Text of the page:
Obeidat: VAT Is Vital to the State’s Economic Reform and Restructuring
10 January 2017, 10:00AM - 12:00PM, AST Riyadh, Saudi Arabia
KPMG Al Fozan & Partners held an awareness media roundtable on the value-added tax the Saudi government intends to introduce next year; the tax system is part of the government’s efforts for economic reform and restructuring.
The roundtable, themed “Value-Added Tax: Impact on Local Market and World’s Best Practices” saw wide participation by the media.
Rupert Pease, KPMG’s Head of Tax made a brief introduction. Refat Obeidat, KPMG’s VAT Director in Riyadh continued with an overview of this type of tax and how VAT can be applied onto the Saudi market. The roundtable also shed light on the objectives the government intends to achieve by implementing the VAT system, potential impact on market, and examples of countries where VAT was implemented successfully.
“The roundtable comes on the eve of the government’s implementation of 5% tax as part of wider agreement on sweeping economic reforms among GCC states. We aimed to spread awareness about VAT and aware on the benefits it brings to the Saudi economy,” said Obeidat.
VAT is defined as an indirect tax levied in return for the consumption of goods and services, designed to be collected by the suppliers of these consumables. In other words, the one that should be paying the tax will collect it from another actual payee – the consumer or end user.
The income expected to be generated from the tax, Obeidat confirms, will be enormous. “By our estimates, VAT will secure significant funds during the first full year of deployment, and that’s if the tax is not imposed on petroleum and gas products. If oil and gas are also taxed, the return could be doubled,” he said.
“This is all part of the economic reforms that the government of Custodian of the Two Holy Mosques King Salman Bin Abdulaziz is pressing with to take the nation to a bright future with confidence, achieve the objectives of the National Transformation Plan, and bring Vision 2030 to reality.”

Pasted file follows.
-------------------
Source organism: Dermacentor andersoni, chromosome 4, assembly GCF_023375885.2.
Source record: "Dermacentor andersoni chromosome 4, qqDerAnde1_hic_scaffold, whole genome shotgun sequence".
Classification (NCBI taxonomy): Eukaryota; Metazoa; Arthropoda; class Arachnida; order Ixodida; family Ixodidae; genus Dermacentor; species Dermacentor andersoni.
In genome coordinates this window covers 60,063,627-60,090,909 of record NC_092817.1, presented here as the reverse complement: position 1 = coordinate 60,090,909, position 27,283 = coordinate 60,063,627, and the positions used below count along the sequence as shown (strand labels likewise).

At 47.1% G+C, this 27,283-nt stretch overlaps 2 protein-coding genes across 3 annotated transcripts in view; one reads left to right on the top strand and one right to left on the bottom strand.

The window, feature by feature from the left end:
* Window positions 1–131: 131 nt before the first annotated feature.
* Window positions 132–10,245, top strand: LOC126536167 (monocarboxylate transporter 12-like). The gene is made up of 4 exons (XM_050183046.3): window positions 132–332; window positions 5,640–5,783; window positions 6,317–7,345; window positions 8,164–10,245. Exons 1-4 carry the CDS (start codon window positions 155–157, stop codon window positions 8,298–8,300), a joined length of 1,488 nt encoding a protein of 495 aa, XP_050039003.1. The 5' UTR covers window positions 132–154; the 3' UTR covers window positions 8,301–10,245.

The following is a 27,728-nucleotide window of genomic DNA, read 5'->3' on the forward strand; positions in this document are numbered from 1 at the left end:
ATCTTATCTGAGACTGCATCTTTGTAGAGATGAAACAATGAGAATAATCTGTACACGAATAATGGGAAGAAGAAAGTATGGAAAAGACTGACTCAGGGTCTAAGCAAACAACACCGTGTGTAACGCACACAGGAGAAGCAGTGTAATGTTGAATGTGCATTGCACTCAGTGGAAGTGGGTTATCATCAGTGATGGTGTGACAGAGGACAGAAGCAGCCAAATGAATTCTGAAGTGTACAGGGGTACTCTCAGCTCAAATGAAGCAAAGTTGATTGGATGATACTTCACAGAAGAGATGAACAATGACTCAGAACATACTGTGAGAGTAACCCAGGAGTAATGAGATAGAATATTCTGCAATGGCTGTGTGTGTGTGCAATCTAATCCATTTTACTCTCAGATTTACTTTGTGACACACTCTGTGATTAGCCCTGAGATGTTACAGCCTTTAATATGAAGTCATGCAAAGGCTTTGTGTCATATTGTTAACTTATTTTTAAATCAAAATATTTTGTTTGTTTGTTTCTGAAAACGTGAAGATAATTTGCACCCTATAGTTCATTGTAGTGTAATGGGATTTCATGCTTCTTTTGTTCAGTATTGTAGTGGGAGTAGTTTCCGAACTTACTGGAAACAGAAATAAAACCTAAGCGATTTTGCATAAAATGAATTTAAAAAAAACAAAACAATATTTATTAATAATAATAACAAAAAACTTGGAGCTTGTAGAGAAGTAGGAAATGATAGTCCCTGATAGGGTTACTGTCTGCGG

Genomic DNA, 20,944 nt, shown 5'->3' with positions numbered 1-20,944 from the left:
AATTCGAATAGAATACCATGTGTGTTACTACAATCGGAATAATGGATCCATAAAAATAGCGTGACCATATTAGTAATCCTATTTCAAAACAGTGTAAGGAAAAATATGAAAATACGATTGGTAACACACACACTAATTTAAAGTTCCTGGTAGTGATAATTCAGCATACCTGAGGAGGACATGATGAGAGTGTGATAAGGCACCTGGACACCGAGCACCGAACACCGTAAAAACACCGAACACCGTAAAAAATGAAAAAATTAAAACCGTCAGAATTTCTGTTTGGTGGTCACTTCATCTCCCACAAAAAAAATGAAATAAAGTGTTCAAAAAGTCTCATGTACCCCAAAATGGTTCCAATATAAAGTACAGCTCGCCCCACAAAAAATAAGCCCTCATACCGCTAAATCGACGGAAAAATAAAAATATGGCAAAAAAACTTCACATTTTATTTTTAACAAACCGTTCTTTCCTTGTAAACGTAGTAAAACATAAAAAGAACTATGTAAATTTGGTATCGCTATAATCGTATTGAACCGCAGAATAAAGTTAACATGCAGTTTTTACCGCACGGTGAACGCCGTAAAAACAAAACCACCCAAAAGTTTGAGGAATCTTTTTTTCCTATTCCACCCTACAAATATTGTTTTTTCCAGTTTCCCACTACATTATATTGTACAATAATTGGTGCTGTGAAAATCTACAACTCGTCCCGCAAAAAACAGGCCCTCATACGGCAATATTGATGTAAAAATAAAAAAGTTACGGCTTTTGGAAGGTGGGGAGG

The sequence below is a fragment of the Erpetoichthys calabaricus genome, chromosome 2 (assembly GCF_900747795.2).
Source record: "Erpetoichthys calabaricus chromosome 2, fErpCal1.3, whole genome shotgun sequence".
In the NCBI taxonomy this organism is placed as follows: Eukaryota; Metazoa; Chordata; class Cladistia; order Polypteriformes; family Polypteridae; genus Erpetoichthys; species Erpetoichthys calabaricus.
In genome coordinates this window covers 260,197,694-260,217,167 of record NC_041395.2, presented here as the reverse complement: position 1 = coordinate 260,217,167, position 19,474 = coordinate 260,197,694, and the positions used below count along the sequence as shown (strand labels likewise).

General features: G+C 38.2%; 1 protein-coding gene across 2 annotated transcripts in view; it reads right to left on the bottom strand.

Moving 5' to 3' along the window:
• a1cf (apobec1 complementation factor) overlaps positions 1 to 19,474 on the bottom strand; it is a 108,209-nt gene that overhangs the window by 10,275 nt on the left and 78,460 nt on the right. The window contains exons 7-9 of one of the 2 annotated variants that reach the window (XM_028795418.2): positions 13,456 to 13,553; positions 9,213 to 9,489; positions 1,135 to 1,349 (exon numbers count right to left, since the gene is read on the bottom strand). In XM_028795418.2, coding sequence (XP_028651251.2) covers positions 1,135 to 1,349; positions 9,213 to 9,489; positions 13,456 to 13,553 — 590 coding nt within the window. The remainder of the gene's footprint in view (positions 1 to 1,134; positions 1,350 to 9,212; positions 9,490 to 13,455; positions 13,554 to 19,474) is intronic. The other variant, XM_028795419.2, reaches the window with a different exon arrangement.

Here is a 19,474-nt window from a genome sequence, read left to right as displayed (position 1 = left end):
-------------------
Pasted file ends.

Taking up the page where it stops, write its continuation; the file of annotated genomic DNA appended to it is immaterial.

Obeidat said that VAT, unlike other types of taxation, can help limit or eliminate tax evasion, thanks to the fact that it is self-contained and flexible, growing or shrinking with the state of the economy.
VAT will be introduced across the entire GCC: taxable imports and services provided by eligible individuals will be collected in their respective countries within the GCC. An eligible individual is one who accrues taxable goods and services from another who is not a resident of the GCC, and therefore not eligible for taxation in that GCC member state. Eligible individuals will be subject to retroactive taxation.
Each member state, Obeidat stressed, has the right to levy or lift taxes on its national health care, education, finance, transportation, and real estate sectors. An eligible individual residing in any given member state will be required to register as such, should the value of his or her supplies be expected to exceed the minimum required limit for registration, which is SAR 375,000 or equivalent in one full business year.
“As the introduction date draws nearer,” says Obeidat, “it would be vital for corporations to be well prepared with new procedures and software, so as to avoid any mistakes that may cost them dearly.”